The Red Creek Consolidated Mitigation Bank consists of several projects including stream, forest and habitat restoration.
Many of the stream banks within the Red Creek project site were severely eroded like this one. Restoring a stream to health includes grading the bank to the proper slope and installing erosion control practices.
Stream Restoration: Before constructing a new stream channel, the site is cleared of overgrown brush and some trees.
Removed brush is prepared as "toe wood" for use as stream bank erosion control.
Lower Holly Creek Stream Restoration: The site of a future new channel is marked with paint.
Excavation of the new stream channel begins.
A log structure is installed to prevent erosion of the stream bed.
Filter fabric is installed behind the logs to keep soil from washing out under the structure.
Soil is replaced in the stream bed behind the structure.
In another location on the same channel, a spot is excavated for installation of "toe wood".
The backhoe is used to place the "toe wood" into the stream bank which helps control erosion and stabilize the bank.
The "toe wood" is covered with soil.
Erosion control blankets are installed along the stream bank.
Lower Holly Creek after construction of a new channel. Notice the erosion control blankets and "toe wood" used to stabilize the bank.
Upper Holly Creek Stream Restoration: Step pools are constructed to protect the high-quality up-stream portion of the creek from erosion.
Step pools at Upper Holly Creek after construction.
This high-quality stream is located up-stream of the step pools.
Upper Holly Creek after construction. Notice the floodplain and newly planted trees along the stream.
Forest Restoration: Thinning loblolly pine plantations along the streams and in the uplands in preparation for longleaf pine forest restoration.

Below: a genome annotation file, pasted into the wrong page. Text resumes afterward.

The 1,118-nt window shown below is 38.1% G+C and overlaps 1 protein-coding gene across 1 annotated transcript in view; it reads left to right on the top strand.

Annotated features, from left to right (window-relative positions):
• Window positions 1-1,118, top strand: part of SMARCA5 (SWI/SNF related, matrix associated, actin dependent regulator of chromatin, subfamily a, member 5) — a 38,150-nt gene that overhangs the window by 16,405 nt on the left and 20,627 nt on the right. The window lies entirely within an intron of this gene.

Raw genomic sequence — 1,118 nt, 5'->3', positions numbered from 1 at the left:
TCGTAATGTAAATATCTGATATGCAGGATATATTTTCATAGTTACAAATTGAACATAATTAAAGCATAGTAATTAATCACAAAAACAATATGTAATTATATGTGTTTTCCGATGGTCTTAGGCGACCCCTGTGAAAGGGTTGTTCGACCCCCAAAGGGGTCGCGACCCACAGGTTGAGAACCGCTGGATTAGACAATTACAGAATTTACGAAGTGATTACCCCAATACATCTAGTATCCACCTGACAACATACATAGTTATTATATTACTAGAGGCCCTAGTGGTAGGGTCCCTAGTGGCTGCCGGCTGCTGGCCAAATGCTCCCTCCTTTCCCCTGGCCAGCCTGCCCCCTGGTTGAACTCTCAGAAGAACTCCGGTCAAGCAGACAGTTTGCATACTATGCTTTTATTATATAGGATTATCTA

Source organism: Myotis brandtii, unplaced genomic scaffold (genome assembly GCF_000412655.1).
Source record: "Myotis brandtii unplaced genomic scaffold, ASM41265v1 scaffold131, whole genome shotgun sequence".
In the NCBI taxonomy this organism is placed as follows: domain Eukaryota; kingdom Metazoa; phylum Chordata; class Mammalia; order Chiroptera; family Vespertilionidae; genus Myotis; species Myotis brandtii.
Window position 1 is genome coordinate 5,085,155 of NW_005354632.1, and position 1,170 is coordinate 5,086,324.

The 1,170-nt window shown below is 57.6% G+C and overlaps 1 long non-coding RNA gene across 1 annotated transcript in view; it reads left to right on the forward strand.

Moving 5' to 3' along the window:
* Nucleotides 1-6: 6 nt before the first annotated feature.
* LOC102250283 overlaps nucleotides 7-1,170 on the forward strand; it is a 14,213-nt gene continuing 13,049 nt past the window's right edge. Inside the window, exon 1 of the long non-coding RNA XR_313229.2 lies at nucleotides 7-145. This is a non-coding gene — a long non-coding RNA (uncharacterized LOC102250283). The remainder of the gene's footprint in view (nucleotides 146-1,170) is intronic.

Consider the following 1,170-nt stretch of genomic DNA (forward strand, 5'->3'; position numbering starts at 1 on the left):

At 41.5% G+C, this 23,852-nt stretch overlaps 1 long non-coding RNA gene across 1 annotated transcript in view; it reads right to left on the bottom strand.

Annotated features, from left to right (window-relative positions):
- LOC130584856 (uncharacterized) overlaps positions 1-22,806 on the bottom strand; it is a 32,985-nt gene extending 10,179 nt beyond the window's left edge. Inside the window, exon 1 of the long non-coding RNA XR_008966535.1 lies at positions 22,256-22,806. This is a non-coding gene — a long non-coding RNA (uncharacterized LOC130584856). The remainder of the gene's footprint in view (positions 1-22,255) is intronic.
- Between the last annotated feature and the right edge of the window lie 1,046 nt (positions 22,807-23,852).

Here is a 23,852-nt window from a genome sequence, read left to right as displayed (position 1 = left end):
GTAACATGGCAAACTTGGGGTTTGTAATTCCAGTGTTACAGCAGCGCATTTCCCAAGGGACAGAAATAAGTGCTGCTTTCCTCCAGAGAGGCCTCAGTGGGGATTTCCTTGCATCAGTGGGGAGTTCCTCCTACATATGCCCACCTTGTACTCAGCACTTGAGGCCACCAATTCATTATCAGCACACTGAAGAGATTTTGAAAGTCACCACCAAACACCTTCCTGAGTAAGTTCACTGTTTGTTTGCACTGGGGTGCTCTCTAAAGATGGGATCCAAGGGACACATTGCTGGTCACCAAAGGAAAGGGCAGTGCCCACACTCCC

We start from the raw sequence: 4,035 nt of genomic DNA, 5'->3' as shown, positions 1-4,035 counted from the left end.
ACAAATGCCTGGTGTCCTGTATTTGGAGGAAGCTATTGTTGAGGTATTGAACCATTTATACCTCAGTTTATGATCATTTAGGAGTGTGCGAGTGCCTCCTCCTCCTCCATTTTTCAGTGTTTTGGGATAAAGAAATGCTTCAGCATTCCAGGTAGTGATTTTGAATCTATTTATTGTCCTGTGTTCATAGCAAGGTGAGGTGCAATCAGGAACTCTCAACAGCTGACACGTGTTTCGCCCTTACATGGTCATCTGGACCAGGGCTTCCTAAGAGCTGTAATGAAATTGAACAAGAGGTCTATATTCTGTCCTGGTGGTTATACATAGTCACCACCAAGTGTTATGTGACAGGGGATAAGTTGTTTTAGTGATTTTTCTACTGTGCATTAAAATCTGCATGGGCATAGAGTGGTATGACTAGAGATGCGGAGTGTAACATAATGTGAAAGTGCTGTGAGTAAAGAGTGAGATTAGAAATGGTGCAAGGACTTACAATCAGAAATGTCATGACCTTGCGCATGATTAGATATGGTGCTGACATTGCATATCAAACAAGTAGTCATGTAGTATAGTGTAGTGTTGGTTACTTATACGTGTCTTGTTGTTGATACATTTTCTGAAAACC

After thinning the loblolly pines, longleaf pine seedlings and native hardwood trees are planted.
Habitat Restoration: Mechanical brush cutting is used to clear unwanted brush in wet pine flats in preparation of control burns.
Control burns, also know as prescribed fire, are used to restore the natural process of fire back on to the landscape.
Herbicides are selectively used to control unwanted invasives such as cogon grass (Imperata cylindrica), a tropical plant that spreads rapidly and displaces native vegetation and wildlife.
Monitoring Restoration Success: Wells are used to monitor the elevation and distribution of ground water. Monitoring is necessary to assess meeting of wetland success criteria.
Conservancy scientist, Dustin Shaneyfelt, assists with plant monitoring which helps determine the effectiveness of management activities.
Conservancy scientist, Andy Peck, monitors macro-invertebrates (animals without backbones) in streams at Red Creek: high macro-invertebrate species diversity indicates improved/sustained stream health.
Conservancy staff, Elizabeth Hanson, Donald Newman and Becky Stowe, inspect a sample for macro-invertebrates.
Red Creek - The Conservancy's Red Creek restoration project will improve the quality of the water flowing into Red Creek.
Restoration Project at Red Creek Consolidated Mitigation Bank